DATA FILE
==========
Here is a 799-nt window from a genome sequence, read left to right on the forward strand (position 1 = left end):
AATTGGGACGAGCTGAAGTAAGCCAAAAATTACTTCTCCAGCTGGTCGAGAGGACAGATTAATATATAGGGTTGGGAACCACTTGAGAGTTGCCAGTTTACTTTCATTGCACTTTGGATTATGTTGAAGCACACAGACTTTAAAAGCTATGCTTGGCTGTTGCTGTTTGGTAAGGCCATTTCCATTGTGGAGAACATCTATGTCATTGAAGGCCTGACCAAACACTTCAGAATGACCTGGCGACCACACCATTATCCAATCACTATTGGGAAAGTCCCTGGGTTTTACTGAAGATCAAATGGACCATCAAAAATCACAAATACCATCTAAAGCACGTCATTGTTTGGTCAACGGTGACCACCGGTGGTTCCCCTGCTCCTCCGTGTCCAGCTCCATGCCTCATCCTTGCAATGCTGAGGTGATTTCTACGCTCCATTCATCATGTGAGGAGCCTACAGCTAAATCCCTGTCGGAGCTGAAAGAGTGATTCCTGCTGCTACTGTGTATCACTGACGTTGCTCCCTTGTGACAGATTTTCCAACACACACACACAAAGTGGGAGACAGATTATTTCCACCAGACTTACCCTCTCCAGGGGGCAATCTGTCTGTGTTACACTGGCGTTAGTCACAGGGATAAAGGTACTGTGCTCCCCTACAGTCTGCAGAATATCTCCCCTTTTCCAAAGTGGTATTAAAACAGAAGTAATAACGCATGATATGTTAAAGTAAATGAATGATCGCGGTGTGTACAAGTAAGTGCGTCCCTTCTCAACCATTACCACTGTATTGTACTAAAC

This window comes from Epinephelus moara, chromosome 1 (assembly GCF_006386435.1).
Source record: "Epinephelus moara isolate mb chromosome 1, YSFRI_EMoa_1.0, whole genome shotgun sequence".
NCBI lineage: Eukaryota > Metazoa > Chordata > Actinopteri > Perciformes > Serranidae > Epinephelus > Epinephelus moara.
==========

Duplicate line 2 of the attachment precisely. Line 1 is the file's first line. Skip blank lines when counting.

AATTGGGACGAGCTGAAGTAAGCCAAAAATTACTTCTCCAGCTGGTCGAGAGGACAGATTAATATATAGGGTTGGGAACCACTTGAGAGTTGCCAGTTTACTTTCATTGCACTTTGGATTATGTTGAAGCACACAGACTTTAAAAGCTATGCTTGGCTGTTGCTGTTTGGTAAGGCCATTTCCATTGTGGAGAACATCTATGTCATTGAAGGCCTGACCAAACACTTCAGAATGACCTGGCGACCACACCATTATCCAATCACTATTGGGAAAGTCCCTGGGTTTTACTGAAGATCAAATGGACCATCAAAAATCACAAATACCATCTAAAGCACGTCATTGTTTGGTCAACGGTGACCACCGGTGGTTCCCCTGCTCCTCCGTGTCCAGCTCCATGCCTCATCCTTGCAATGCTGAGGTGATTTCTACGCTCCATTCATCATGTGAGGAGCCTACAGCTAAATCCCTGTCGGAGCTGAAAGAGTGATTCCTGCTGCTACTGTGTATCACTGACGTTGCTCCCTTGTGACAGATTTTCCAACACACACACACAAAGTGGGAGACAGATTATTTCCACCAGACTTACCCTCTCCAGGGGGCAATCTGTCTGTGTTACACTGGCGTTAGTCACAGGGATAAAGGTACTGTGCTCCCCTACAGTCTGCAGAATATCTCCCCTTTTCCAAAGTGGTATTAAAACAGAAGTAATAACGCATGATATGTTAAAGTAAATGAATGATCGCGGTGTGTACAAGTAAGTGCGTCCCTTCTCAACCATTACCACTGTATTGTACTAAAC